Perhaps you are familiar with the old adage “leaves of three, let it be”- you might be less familiar with a fairly common plant that causes a rather nasty condition- Cow Itch. In the springtime, you may have seen this vine climbing amongst the trees in your backyard or cascading along fences, sporting gorgeous yellow flowers.
It’s known as the Carolina Jasmine or “Jessamine” (Gelsemium sempervirens). It does not have 3 leaves, but it does have a heady, intoxicating scent that may unwittingly bring you insufferable burning, itch, and pain for several weeks.
Carolina Jasmine is not the only cause of Cow Itch- you can also get this beastly rash from trumpet vine (Campsis radicans) . . .
First, it starts with a burning sensation, the skin feels hot to the touch and you’re wondering what you got into- you start thinking, Did I get too much sun? Maybe some windburn? Then, within hours the skin becomes red, inflamed, swollen and extremely itchy.
The area covered in the rash becomes sensitive to both heat and cold. If you go outside and the sun hits it, it starts burning, if you experience a change of temperature- perhaps in the cold section of a grocery store, it starts burning and itching.
Here is a photo of the Cow Itch rash, which was caused by a Carolina Jasmine Flower. I know this for a fact because I went for a walk with my husband and we saw the flowers, I mentioned to him how beautiful they were and how GOOD they smelled and he picked one and handed it to me. I rubbed the dang flower on my cheek, DUH and by the next day my eyes were swollen SHUT and my face looked like this:
It seems no matter what you do it will burn and itch. That’s only Day 1.
By the end of day 2 – it’s become very prominent- you start wondering if you somehow caused it to spread because suddenly, the very small area that you experienced so much grief the day before has tripled or quadrupled in size!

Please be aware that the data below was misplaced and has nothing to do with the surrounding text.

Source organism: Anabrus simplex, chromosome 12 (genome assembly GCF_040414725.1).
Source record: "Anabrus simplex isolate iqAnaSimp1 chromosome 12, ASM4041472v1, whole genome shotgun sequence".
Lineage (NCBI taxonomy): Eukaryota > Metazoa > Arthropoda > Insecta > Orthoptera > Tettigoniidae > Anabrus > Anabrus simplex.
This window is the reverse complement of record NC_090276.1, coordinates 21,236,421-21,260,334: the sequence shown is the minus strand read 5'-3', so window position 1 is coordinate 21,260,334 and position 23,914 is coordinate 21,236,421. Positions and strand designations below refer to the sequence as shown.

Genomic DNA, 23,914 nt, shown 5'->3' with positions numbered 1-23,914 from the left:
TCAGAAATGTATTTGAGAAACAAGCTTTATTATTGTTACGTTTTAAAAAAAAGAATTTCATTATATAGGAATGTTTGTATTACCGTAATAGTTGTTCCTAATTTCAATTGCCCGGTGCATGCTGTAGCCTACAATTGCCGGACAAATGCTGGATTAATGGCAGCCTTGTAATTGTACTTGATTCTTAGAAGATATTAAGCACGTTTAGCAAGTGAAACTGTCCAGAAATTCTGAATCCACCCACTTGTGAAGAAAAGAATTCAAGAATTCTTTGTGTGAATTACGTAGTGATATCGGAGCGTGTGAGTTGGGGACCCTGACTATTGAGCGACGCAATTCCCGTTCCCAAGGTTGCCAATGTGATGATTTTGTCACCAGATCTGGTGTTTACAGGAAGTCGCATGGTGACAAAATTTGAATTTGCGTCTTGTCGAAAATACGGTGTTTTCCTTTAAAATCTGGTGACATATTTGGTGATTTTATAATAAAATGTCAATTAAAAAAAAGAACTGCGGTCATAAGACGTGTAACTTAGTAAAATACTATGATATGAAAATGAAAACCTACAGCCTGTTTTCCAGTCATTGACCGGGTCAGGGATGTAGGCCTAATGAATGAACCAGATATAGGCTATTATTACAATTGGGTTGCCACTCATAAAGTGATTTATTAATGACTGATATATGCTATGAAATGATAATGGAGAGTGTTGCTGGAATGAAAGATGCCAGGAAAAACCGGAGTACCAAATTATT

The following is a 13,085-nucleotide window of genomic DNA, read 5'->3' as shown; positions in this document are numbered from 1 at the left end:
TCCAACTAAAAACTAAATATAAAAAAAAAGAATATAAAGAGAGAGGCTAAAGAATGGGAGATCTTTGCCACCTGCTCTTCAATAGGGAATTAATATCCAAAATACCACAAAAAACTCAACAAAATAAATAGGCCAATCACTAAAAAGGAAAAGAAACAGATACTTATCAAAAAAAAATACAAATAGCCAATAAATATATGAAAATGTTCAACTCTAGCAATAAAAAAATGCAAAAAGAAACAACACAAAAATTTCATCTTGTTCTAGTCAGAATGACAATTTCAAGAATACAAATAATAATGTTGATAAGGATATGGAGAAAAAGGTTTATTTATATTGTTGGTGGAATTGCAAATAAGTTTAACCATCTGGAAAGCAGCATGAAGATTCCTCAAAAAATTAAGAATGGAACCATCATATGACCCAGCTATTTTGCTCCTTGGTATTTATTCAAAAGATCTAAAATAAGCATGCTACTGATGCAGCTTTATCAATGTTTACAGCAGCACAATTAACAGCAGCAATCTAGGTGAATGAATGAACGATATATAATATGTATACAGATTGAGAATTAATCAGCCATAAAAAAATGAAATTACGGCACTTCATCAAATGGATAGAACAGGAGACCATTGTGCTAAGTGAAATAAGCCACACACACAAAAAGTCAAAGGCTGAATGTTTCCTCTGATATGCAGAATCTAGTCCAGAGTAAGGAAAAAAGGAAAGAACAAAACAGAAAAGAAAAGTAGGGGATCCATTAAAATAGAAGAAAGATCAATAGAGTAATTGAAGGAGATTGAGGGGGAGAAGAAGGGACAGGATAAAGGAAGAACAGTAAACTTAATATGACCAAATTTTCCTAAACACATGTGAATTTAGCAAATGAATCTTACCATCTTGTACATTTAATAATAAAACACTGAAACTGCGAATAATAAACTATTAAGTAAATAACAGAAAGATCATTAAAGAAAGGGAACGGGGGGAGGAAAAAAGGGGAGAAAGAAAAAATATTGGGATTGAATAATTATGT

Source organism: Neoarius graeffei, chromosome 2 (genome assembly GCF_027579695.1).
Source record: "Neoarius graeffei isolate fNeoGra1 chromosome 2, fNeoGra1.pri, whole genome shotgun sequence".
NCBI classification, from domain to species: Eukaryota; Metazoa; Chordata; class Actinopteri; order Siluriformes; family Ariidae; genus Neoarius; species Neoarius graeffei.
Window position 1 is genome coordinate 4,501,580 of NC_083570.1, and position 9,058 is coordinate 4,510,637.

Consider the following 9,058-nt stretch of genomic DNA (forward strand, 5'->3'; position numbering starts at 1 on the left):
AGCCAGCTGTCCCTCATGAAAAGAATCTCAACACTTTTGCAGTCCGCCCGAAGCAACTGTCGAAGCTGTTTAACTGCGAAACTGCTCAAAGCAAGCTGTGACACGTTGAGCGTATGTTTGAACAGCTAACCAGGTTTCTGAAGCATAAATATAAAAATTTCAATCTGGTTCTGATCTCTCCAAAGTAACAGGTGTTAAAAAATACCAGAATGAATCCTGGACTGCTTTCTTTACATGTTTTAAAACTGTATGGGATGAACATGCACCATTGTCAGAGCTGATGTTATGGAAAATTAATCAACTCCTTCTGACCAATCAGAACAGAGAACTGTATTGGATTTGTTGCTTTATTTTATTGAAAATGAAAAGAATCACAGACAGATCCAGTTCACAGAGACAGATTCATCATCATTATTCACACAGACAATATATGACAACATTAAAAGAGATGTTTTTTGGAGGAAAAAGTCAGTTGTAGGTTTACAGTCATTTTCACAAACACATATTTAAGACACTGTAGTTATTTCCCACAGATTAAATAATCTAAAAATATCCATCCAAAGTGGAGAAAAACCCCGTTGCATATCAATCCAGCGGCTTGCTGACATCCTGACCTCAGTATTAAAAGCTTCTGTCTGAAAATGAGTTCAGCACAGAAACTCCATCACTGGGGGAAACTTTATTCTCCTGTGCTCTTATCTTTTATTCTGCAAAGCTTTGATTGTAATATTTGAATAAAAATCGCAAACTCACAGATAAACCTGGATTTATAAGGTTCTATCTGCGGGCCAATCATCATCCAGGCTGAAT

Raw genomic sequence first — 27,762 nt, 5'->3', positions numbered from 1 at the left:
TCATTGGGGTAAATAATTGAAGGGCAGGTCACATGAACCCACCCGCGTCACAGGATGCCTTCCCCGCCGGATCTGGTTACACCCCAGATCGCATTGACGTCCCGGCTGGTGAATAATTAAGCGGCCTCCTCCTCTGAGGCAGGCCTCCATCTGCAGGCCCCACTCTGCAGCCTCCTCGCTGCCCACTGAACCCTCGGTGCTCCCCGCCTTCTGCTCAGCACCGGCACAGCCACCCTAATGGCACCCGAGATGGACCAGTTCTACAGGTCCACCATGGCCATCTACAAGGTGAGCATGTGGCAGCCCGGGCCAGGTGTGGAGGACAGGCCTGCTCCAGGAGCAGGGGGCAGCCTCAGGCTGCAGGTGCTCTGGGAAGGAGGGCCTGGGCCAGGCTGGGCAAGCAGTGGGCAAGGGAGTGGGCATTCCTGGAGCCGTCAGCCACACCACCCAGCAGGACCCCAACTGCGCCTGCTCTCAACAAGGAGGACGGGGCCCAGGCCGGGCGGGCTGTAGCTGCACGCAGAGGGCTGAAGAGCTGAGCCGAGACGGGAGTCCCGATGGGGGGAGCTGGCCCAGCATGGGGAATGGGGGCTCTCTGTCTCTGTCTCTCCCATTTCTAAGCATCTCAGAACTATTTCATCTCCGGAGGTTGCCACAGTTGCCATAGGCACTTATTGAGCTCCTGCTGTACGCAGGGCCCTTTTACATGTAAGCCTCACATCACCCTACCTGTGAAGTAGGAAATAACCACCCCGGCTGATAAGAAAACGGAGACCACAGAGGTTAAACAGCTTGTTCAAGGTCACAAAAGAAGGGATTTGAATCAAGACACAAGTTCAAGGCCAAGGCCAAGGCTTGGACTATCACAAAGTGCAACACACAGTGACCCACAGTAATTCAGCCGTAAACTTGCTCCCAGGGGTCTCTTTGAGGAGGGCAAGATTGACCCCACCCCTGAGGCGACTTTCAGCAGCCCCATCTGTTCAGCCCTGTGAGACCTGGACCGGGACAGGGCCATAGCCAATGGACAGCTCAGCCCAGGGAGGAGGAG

Days 3 & 4: By now you’ve tried just about every remedy you can think of, the burning and itching is intense. NOTHING alleviates it for more than 15-20 minutes at a time. You might have considered going to the doctor- I did. They told me that I had “Contact Dermatitis”.
No kidding doc, I’m not here for your $350 confirmation of what I already know, I’m here for a steroid shot to make this hot mess go away! So I received a steroid shot, which did NOT make the cow itch go away. They gave me steroid pills and a prescription strength “Benadryl” which also did NOTHING to alleviate the intense itching and burning.
Week 3: Here you can see that the stuff has started to weep a bit and dry in cracked little scales, particularly on the chin. It’s still very inflamed, the skin is very tight and feels like botox- there are absolutely no wrinkles left in the skin.
Here’s a shot of a Man’s arm
He was digging some Fence post holes and reached down into the holes to scoop out the dirt. His arm came in contact with Trumpet vine root, which had been broken/cut by the post hole digger. This is 48 hours after the initial contact:
Having been through this a time or twelve! Here are a few remedies that we’ve tried, some with success, some without success.
Things we Tried
Dawn Dish Soap- If you think you’ve come into contact with the plant, immediately wash the area with COLD water and dawn dish soap. Flush with plenty of COLD water. Do NOT use warm or hot water as this causes the pores of your skin to open and allows MORE of the plants’ oils to get into your skin
Milk of Magnesia– the el-cheapo dollar store brand of PLAIN milk of magnesia. DO NOT INGEST IT- It’ll give you the squirts, instead, apply it liberally to the rash with a cotton ball. It will look utterly disgusting like you’re wearing MIME make-up, but it will relieve the intense burning/itching that you will otherwise suffer through.